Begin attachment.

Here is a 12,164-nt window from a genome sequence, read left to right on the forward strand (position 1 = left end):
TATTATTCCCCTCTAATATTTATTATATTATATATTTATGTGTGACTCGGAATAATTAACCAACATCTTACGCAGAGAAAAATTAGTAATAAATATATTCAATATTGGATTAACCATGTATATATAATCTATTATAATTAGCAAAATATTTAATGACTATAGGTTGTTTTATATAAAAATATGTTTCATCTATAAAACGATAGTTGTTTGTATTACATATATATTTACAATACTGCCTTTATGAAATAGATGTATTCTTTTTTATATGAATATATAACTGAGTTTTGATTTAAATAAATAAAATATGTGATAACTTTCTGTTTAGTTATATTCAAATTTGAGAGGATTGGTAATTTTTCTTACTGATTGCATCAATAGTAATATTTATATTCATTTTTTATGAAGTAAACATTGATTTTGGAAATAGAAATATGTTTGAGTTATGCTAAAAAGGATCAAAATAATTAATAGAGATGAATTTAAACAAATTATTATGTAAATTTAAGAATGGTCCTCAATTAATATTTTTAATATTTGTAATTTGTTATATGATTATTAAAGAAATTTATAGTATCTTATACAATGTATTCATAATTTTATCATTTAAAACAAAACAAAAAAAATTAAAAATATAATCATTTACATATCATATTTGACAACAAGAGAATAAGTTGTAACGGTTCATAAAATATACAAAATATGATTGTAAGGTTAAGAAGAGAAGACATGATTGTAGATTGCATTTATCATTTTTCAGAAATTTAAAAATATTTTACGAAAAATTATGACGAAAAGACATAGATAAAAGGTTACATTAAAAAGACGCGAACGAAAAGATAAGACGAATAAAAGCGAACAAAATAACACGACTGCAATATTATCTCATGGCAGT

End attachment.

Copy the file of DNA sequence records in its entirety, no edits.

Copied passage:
Here is a 12,164-nt window from a genome sequence, read left to right on the forward strand (position 1 = left end):
TATTATTCCCCTCTAATATTTATTATATTATATATTTATGTGTGACTCGGAATAATTAACCAACATCTTACGCAGAGAAAAATTAGTAATAAATATATTCAATATTGGATTAACCATGTATATATAATCTATTATAATTAGCAAAATATTTAATGACTATAGGTTGTTTTATATAAAAATATGTTTCATCTATAAAACGATAGTTGTTTGTATTACATATATATTTACAATACTGCCTTTATGAAATAGATGTATTCTTTTTTATATGAATATATAACTGAGTTTTGATTTAAATAAATAAAATATGTGATAACTTTCTGTTTAGTTATATTCAAATTTGAGAGGATTGGTAATTTTTCTTACTGATTGCATCAATAGTAATATTTATATTCATTTTTTATGAAGTAAACATTGATTTTGGAAATAGAAATATGTTTGAGTTATGCTAAAAAGGATCAAAATAATTAATAGAGATGAATTTAAACAAATTATTATGTAAATTTAAGAATGGTCCTCAATTAATATTTTTAATATTTGTAATTTGTTATATGATTATTAAAGAAATTTATAGTATCTTATACAATGTATTCATAATTTTATCATTTAAAACAAAACAAAAAAAATTAAAAATATAATCATTTACATATCATATTTGACAACAAGAGAATAAGTTGTAACGGTTCATAAAATATACAAAATATGATTGTAAGGTTAAGAAGAGAAGACATGATTGTAGATTGCATTTATCATTTTTCAGAAATTTAAAAATATTTTACGAAAAATTATGACGAAAAGACATAGATAAAAGGTTACATTAAAAAGACGCGAACGAAAAGATAAGACGAATAAAAGCGAACAAAATAACACGACTGCAATATTATCTCATGGCAGT